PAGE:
What is TMJ?
Temporomandibular joint and muscle disorders, commonly called "TMJ," are a group of painful conditions that affect the jaw joint and the muscles that control jaw movements. Injury plays a role in some TMJ problems, but for many people, symptoms seem to start without obvious reason. The good news is that for most people, pain in this area is not a signal of a serious problem. Generally, discomfort is occasional and temporary and will go away with little or no treatment. Even if symptoms persist, most patients still do not need aggressive types of treatment.
Scientists sponsored by the National Institute of Dental and Craniofacial Research (NIDCR) are looking for answers to what causes these disorders and how best to treat them. Currently, there is little scientific evidence to show which treatments work and which don't.
What Can I Do?
Until there is science based evidence to help health care providers make sound treatment decisions, NIDCR suggests the following:
- Try simple self-care practices such as eating soft foods, using ice packs and avoiding extreme jaw movements, like wide yawning and gum chewing. Short-term use of over-the-counter or prescription pain medicines may also provide relief.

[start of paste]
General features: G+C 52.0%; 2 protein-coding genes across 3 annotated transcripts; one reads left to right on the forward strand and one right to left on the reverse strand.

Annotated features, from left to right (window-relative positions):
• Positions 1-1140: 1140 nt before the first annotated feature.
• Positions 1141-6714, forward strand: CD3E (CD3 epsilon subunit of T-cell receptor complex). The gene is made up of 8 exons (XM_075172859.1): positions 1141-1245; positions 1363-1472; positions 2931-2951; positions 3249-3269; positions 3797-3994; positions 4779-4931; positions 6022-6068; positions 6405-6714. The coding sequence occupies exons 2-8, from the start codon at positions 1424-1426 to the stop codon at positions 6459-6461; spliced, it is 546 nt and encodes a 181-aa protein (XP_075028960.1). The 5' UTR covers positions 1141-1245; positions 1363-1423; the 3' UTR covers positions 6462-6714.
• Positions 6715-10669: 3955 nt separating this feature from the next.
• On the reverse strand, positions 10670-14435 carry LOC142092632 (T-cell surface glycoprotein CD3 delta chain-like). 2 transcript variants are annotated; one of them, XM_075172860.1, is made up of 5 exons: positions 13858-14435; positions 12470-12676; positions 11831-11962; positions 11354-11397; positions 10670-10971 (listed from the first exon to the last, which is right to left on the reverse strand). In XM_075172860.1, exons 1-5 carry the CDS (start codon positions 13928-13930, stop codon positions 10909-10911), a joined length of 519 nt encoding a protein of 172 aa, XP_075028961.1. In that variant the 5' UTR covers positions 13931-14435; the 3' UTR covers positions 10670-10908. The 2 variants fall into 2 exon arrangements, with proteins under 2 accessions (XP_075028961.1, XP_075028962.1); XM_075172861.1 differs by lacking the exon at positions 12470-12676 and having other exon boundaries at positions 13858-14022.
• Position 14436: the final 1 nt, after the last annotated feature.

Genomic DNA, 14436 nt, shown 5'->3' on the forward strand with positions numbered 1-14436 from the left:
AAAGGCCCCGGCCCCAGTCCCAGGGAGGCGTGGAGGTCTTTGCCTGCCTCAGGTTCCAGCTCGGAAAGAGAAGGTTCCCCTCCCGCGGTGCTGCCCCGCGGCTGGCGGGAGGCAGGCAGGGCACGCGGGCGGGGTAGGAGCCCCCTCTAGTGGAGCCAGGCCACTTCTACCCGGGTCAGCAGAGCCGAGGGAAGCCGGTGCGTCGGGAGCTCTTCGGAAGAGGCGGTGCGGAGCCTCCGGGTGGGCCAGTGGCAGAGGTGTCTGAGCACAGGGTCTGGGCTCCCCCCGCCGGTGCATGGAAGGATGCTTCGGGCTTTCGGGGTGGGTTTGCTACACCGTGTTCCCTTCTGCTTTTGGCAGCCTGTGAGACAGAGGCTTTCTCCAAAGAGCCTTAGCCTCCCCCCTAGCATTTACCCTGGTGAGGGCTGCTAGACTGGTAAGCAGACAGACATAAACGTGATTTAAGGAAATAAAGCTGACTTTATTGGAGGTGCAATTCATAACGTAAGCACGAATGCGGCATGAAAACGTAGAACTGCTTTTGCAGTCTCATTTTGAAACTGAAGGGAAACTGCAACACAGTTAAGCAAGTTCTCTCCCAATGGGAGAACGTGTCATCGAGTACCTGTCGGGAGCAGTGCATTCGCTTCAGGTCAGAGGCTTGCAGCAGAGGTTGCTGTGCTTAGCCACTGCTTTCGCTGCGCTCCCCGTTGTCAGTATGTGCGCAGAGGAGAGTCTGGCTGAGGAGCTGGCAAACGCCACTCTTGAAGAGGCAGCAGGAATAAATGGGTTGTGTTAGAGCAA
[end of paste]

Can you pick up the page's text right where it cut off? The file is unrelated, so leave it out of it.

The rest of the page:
- Avoid treatments that cause permanent changes in the bite or jaw. Such treatments include crown and bridge work to balance the bite, orthodontics to change the bite, grinding down teeth to bring the bite into balance (occlusal adjustment), and repositioning splints, which permanently change the bite.
- Avoid, where possible, surgical treatment for TMJ. There have been no long-term studies to test the safety and effectiveness of these procedures. Before considering any surgery on the jaw joint, it's important to get opinions from other doctors and to fully understand the risks.
Finding the Right Care
Because there is no certified specialty for TMJ disorders in either dentistry or medicine, finding the right care can be difficult. Look for a health care provider who understands musculoskeletal disorders (affecting muscle, bone and joints) and who is trained in treating pain conditions. Pain clinics in hospitals and universities are often a good source of advice.
To learn more about temporomandibular joint and muscle disorders, please see TMJ Disorders.